Using "Title Tags" With Your Web Links & ImagesWritten by Martin Lemieux
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Using "Title Tags" With Your Web Links & Images By: Martin Lemieux
Using "Title Tags" for your web links & images is an arsenal many companies fail to utilize when planning out their web site optimization.
These tags will help search engines to navigate through your information.In last topic we talked about Meta Tags within your web site source code. We also discussed how important it is to use same words in your content that you included within your meta tags.
Another tip for your to complete your web page optimization is to include title tags for your relavant images & web links.
Title Tags For Your Links: Performing this task will help search engines to determine what your links are about and what to expect. Title tags with your links also gives a user a description of what to expect!
Here's an example of this: Put your mouse over > X
How to create a title for you link... If you already know how to create a link, all you or your web designer have to do is add a small amount of code before link, like so...
Ex: ( Example Link )
Title Tags For Your Images: It's well known that more and more people are now searching "Google's Image Search Engine" People love to find images, why not help them find images related to your business?
Let's say you sell cars, wouldn't it be nice to have all your cars listed online found within that "Google's Image Search Engine"? This feature will allow more people to find your web site.
Tip #1 When Utilizing Title's On Your Images:
Creating title's or utilizing "Alt" command as we say will let a search engine know what image is about.
Search the Web More Efficiently: Tips, Techniques and Strategies (Part I)Written by Daniel Bazac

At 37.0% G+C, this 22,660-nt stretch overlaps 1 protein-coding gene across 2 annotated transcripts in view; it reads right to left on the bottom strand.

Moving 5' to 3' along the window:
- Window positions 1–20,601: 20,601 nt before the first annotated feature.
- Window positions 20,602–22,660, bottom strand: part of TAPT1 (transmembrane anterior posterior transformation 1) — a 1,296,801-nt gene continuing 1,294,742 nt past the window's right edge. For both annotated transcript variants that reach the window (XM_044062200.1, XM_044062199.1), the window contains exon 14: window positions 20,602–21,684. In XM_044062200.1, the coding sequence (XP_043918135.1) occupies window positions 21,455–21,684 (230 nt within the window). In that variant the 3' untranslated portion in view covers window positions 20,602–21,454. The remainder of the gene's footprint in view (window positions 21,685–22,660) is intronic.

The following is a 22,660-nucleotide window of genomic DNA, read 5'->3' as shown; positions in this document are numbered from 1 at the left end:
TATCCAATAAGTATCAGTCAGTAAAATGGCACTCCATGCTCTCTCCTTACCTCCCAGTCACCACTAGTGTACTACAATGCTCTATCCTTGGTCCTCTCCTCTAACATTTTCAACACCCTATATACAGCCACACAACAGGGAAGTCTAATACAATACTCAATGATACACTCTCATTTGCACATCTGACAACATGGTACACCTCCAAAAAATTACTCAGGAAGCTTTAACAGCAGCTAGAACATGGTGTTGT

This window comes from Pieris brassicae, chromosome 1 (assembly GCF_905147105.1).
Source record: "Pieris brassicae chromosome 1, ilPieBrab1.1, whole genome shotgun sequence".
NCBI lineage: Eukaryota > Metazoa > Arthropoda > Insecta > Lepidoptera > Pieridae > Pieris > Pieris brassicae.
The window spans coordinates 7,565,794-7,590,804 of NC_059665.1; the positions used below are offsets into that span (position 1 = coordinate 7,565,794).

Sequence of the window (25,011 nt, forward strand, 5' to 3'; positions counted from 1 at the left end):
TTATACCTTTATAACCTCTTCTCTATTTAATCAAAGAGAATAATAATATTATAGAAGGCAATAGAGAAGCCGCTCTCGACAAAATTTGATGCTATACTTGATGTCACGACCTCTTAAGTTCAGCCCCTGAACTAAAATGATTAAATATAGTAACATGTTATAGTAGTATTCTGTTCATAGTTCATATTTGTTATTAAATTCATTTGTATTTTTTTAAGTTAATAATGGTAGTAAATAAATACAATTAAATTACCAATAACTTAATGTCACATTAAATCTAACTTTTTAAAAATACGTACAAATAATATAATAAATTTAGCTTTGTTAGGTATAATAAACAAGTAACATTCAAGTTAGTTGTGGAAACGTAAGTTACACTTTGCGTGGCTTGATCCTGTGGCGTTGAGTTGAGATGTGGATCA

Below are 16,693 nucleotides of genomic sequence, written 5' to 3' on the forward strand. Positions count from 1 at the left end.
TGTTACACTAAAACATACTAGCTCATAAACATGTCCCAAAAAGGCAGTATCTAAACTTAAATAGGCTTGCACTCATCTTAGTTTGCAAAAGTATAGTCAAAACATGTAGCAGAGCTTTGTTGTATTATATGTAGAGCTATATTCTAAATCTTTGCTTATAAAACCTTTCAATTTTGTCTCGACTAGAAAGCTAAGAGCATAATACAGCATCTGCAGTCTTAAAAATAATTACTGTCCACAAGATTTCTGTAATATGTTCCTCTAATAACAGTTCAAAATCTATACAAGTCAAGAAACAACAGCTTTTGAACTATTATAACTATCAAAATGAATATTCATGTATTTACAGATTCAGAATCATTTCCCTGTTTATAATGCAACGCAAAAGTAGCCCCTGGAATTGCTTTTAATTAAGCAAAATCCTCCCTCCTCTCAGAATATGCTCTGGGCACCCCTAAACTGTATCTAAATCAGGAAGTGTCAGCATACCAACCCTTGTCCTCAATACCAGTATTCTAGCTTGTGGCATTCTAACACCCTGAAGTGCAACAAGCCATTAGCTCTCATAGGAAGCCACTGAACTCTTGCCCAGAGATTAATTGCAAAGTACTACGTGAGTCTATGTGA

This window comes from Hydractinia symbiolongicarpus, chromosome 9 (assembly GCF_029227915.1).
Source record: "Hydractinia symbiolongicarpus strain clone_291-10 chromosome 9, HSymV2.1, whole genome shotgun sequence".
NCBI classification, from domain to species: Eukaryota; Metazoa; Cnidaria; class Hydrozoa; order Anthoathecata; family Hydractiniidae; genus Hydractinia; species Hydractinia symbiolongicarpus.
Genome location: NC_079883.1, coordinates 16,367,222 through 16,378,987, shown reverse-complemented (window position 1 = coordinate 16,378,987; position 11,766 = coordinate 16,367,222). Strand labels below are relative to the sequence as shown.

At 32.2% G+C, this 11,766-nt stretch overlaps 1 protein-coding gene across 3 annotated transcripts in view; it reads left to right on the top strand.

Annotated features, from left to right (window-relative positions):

Search Web More Efficiently: Tips, Techniques and Strategies (Part I) By Daniel Bazac - November 6, 2003 Copyright © 2003. All Rights Reserved. Studies show that after email, searching Web is most popular activity on Internet. Searching is easy; finding what you're looking for can sometimes be difficult. Hopefully advice below will make your next Web search a breeze. Do you really need Web? Before using Web to search for information, you'll have to ask yourself if Web is most appropriate medium to use to find your information. You can find a florist shop in your neighborhood faster by using local, printed Yellow Pages instead of using Web. And sometimes a library can give you better, more comprehensive answers than Web. However, in most of cases, best and fastest way to find information is... a Web search. Obviously, first thing you need to search Web is a computer with Internet access. Before really starting your search, you'll have to decide which browser you are going to use. As a reminder, a browser, according to WhatIs.com is a program "that provides a way to look at and interact with all information on World Wide Web." You can select a popular browser such as Explorer, Netscape, Mozilla or Opera or you can use an alternative browser. My favorite: Avant Browser. (I have NO connection with them) Keep in mind that some browsers are faster or have more options. You can download these browsers from their companies' web sites. Tools for searching Web There are many search tools available: search engines, subject directories / virtual libraries, invisible (deep) web databases, meta search engines, etc. A search engine is a keyword searchable database of Internet files that uses a software program to continually scour Web. The resulting information is then indexed and stored in its database. My favorite search engines are: * Google™ [ http://www.google.com/ ] * AlltheWeb [ http://www.alltheweb.com/ ] * MSN [ http://www.msn.com/ ] * Teoma [ http://www.teoma.com/ ] * AltaVista [ http://www.altavista.com/ ] * WiseNut [ http://www.wisenut.com/ ] A subject directory (web directory) is a searchable collection of Web pages gathered, selected and organized by human editors into hierarchically subject categories. A virtual library is a web directory that includes highly selective links, chosen mostly by librarians. Web directories cover a much smaller proportion of Web but using them will bring you more highly relevant results. The largest web directories index a few million pages compared with billions of pages indexed by some major search engines. Remember that web directories - like search engines - do not search Web directly. Instead, they search their own databases of indexed Web pages. Also, be aware that directories might not be up-to-date. Some search engines are in fact hybrid search tools because they are both search engines and web directories. (Google™, for example, has a search engine and a directory, powered by Open Directory